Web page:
By Don Borders
December 23, 2009
I decided to drop the phone service with KPU for several reasons. The monthly cost for the telephone was far in excess of the lower 48 and other towns in Alaska. OK, I live here, so I pay the going price...for what is available.
When the fiber optic was being laid off shore, it was to become the new "Rail Road" for information Technologies progress in Alaska. The people who were in charge, of the construction and laying of the line, came to town and met with the KPU people and city management. They (KPU and city) decided not buy into the fiber line as they had an outdated and over loaded terrestrial microwave link to Canada which cost far less and had significantly less band with interrupted service available to the end users, however, it was cheap upstream access and that's all that counted with the managers.
It was poor planning and very poor foresight by KPU management to the developing edge technologies in the internet and voice over IP (VoIP). It was at this time that the cell phone companies were coming to town and cell providers were forced to subscribe to the only data path off the island, KPU's path, which offered less for a higher price than fiber optics prices. High cell phone prices AND high internet rates Poor planning and managements' behalf opened door for the competing business. So, in came the private internet providers via fiber optics which also opened internet bandwidth and opportunity to communicate via VoIP (telephone voice over Internet) for the consumers it was an given, it's cheaper in other places, Cost stimulated the users to change providers. Consumers can count beans also.
IF, KPU Utility was where business should have been, in technological upgrades and access for the end users the competition would not be here on the "Rock" and end results would be a win - win for both KPU and the end users. However, the management did not listen to the people working in the trade and the facts are management failed to stimulate needed changes and now they chose to obliterate jobs is appalling. As for laying off the telephone apprentice they should be one of the last to be laid off. Their pay or work done is the least expense in wages and the person still gets the opportunity to continue developing their skills. Again, poor management on the KPU and city managers side. Sounds to me like Union Busting tactics.
It's a given that Bean Counters are poor managers and even poorer in technological knowledge. But wiser managers are smart enough to listen and consult the trades' people on what is needed, it's only the stubborn and technological ignorant ones who refuse to listen to the people with the hands on skills and experience. After all, the trades' people are taking the effort and gain the knowledge to stay current with the advancing technological changes.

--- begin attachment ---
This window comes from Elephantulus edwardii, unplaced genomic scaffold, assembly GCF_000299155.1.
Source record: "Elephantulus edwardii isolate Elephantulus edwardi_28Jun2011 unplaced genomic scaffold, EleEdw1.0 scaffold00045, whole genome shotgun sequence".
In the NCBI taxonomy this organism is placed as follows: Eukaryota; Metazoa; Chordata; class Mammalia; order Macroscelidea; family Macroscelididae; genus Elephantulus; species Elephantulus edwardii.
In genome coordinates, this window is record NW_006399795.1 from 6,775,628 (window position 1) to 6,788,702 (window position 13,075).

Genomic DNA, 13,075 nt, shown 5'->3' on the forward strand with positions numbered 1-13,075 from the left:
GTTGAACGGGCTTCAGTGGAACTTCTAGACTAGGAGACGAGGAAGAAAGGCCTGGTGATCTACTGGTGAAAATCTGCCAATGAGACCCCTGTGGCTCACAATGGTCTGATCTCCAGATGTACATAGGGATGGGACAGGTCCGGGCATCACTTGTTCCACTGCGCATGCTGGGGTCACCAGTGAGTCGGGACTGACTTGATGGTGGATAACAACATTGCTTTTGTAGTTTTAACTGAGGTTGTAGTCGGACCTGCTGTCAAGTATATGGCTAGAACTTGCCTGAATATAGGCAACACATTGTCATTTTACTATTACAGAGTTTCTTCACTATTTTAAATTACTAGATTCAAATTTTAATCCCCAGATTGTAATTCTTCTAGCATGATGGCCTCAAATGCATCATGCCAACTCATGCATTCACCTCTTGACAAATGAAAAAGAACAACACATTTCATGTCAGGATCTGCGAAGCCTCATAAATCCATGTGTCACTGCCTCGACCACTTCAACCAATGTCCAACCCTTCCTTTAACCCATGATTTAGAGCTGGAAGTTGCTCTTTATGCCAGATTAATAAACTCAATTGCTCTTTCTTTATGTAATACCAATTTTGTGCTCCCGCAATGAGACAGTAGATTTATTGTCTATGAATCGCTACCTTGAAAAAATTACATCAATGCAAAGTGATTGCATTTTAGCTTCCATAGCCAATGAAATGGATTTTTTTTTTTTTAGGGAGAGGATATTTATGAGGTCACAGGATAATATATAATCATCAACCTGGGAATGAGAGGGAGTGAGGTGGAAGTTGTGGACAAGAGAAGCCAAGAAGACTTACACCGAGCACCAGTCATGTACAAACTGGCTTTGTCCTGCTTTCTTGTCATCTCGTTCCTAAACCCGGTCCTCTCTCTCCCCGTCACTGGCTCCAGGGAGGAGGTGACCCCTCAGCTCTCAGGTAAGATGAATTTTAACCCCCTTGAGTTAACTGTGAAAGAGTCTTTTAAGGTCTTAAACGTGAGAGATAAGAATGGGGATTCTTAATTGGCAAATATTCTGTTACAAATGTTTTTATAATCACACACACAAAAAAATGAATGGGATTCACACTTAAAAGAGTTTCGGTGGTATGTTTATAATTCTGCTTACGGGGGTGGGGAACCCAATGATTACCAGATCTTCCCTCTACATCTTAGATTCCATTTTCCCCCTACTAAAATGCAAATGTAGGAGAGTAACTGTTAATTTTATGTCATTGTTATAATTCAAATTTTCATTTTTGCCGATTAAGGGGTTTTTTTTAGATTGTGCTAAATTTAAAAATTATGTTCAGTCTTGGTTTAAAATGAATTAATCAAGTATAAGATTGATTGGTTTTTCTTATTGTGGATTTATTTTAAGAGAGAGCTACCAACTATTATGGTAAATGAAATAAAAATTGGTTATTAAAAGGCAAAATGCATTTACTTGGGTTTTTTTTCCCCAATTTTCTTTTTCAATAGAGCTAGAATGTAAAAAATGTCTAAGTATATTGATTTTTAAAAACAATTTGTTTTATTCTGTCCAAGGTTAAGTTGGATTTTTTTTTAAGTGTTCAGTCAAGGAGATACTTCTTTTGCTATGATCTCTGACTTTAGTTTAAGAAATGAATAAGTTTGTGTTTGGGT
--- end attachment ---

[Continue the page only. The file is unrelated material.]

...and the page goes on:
As for the KPU fiber being laid to the homes, it was years after private fiber company announced it was coming to town that the telephone management decided to lay fiber to the end users. Too late, the horse was already hitched up and on the road. If KPU management was to have kept the edge in technological advances and distributing bandwidth via the last mile to the end users. They should have planned years ago to jump on the first opportunity to get on the fiber optics backbone. But, it was cheaper to lease old outdated microwave links in place of spending a few bucks to upgrade to something newer which they eventually rolled out and that's the fiber to the homes. However, the private businesses looped around them and now provide more for less. Thus the losses in KPU and the management's decision to place the failing division up for sale because it's no longer the cash cow that it was. Too much stepping over the dollars to get to pick up the dimes.
One of the Trade sayings go: "We, called "the unknowing and unwilling," have done so much with so little we are now qualified to do the impossible with nothing." I feel sorry for the KPU trades people, they're in a tough position, and management is not making it any easier by hiring more managers. The end users are, if not already, going to pay the price for such unproductive positions.
About: Ketchikan Resident 24+years
Received December 22, 2009 - Published December 23, 2009
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